reconstructed with minimum effort. Figure 4-14 shows
a simplified step diagram of a normal reconstruction
Because emergencies do not occur often, it is
difficult to assure adequacy and proficiency of
personnel and plans without regular training and
testing. Therefore, it is important to plan and budget
for both. The availability of needed backup files may
be tested by attempting to repeat a particular task using
onsite hardware but drawing everything else from the
offsite location. Experience demonstrates the value of
such tests in validating backup provisions; it is not
uncommon to discover gross deficiencies despite the
most careful planning. Compatibility with the offsite
facility should be verified regularly by running one or
more actual tasks. A number of AIS facilities conduct
such tests as a part of an overall inspection.
Figure 4-14.Simplified diagram of an AIS facility
Similar tests of procedures for fire fighting, loss
control, evacuation, bomb threat, and other
emergencies will give assurance that plans are adequate
and workable. At the same time. they provide an
opportunity for training AIS personnel. Each test
should have a specific objective. A team should be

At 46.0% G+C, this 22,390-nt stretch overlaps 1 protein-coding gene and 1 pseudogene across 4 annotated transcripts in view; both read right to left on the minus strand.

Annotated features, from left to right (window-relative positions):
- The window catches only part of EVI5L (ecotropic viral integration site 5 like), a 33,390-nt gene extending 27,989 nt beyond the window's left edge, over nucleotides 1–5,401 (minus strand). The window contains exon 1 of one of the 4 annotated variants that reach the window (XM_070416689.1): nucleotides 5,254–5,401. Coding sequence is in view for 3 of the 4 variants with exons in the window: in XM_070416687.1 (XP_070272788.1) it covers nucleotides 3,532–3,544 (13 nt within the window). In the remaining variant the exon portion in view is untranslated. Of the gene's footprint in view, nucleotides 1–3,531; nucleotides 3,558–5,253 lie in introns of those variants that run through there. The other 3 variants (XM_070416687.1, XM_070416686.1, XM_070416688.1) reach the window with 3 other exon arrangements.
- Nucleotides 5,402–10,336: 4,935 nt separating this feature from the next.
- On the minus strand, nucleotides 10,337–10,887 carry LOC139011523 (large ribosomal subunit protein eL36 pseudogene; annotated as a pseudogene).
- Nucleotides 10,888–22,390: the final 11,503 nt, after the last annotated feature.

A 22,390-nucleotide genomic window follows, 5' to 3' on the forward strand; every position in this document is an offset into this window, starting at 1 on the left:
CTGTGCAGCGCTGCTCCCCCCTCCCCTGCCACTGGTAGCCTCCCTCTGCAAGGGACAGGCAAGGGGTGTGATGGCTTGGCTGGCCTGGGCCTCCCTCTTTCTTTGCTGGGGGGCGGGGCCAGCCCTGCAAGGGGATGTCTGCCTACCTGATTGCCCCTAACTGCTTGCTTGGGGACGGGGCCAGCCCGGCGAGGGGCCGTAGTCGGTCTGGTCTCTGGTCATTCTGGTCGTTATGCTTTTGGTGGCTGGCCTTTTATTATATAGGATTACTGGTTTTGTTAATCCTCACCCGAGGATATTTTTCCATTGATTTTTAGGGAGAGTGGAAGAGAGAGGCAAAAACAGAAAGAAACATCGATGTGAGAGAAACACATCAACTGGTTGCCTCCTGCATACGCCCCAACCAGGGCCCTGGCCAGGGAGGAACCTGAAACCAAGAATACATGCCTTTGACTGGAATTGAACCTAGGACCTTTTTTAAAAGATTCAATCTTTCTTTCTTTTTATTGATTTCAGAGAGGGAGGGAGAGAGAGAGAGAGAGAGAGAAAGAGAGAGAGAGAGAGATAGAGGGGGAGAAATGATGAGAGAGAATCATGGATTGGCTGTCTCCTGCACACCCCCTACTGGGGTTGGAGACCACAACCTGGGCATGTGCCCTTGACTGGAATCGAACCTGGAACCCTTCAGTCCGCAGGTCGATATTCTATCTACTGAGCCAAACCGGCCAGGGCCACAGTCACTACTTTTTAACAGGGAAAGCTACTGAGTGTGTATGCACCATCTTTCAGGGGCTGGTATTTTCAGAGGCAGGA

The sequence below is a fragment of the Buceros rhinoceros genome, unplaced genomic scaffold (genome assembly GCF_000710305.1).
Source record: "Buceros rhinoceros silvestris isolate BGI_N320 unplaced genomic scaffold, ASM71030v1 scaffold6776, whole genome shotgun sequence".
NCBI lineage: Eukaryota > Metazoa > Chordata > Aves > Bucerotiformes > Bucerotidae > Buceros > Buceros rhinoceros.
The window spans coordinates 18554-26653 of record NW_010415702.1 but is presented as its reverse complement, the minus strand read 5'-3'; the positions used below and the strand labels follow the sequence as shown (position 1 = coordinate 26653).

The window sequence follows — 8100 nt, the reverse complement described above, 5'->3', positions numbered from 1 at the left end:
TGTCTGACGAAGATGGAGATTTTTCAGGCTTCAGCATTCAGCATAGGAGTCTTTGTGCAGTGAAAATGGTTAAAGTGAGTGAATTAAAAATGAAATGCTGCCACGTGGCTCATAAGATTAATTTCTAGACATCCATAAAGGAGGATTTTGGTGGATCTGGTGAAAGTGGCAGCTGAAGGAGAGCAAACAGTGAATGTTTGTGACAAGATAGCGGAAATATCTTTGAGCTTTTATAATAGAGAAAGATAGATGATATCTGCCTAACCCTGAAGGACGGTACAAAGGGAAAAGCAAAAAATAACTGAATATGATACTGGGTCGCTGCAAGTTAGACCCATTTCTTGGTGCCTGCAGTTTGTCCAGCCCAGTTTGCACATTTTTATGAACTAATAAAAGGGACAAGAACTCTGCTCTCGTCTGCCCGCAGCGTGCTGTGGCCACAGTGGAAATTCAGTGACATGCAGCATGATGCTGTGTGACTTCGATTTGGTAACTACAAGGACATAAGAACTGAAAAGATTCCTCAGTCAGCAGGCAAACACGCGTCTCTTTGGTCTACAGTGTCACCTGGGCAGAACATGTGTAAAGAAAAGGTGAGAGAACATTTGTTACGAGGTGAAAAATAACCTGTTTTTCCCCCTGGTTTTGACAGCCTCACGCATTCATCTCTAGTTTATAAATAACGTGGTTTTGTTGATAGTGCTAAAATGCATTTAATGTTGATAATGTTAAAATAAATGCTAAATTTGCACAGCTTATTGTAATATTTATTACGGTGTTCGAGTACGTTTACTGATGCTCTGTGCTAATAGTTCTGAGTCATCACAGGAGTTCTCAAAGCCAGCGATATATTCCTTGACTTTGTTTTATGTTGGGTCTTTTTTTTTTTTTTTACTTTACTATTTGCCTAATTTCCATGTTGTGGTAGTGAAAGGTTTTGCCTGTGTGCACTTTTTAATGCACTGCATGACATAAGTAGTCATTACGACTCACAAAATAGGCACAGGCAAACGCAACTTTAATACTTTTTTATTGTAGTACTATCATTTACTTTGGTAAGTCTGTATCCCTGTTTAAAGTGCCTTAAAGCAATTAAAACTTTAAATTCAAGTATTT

assembled to prepare a scenario for the test, to control
and observe the test, and to evaluate the results. This
evaluation provides guidance for modifications to
emergency plans and for additional training. The
important point is to be sure the emergency plans do, in
fact, contribute to the security of the AIS facility.
The final element of the AIS security program for
every naval AIS facility should be a review or
inspection process. The inspection should be an
independent and objective examination of the
information system and its use (including
organizational components) and including the
Checks to determine the adequacy of controls,
levels of risks, exposures, and compliance with
standards and procedures; and
Checks to determine the adequacy and effec-
tiveness of system controls versus dishonesty,
inefficiency, and security vulnerabilities.
The words independent and objective imply the
inspection complements normal management inspec-
tions, visibility, and reporting systems and is neither a
part of, nor a substitute for, any level of management.
What can an inspection be expected to accomplish?
First, it evaluates security controls for the AIS facility.
Second, it provides each level of management an
opportunity to improve and update its security program.
Third, it provides the impetus to keep workers and
management from becoming complacent. Fourth, if
done effectively, it tends to uncover areas of
vulnerability. Remember, risks change, and new threats
arise as systems mature.
Major factors to consider in determining the
frequency of internal inspections include the frequency
of external inspections, the rate of change of the AIS,
the amount and adequacy of controls, the threats that
face the facility, the results of previous inspections, and
the directions of higher authority. Inspection activity,
direction, and implementation are usually at the
discretion of the commanding officer of the command
with jurisdiction over the AIS facility.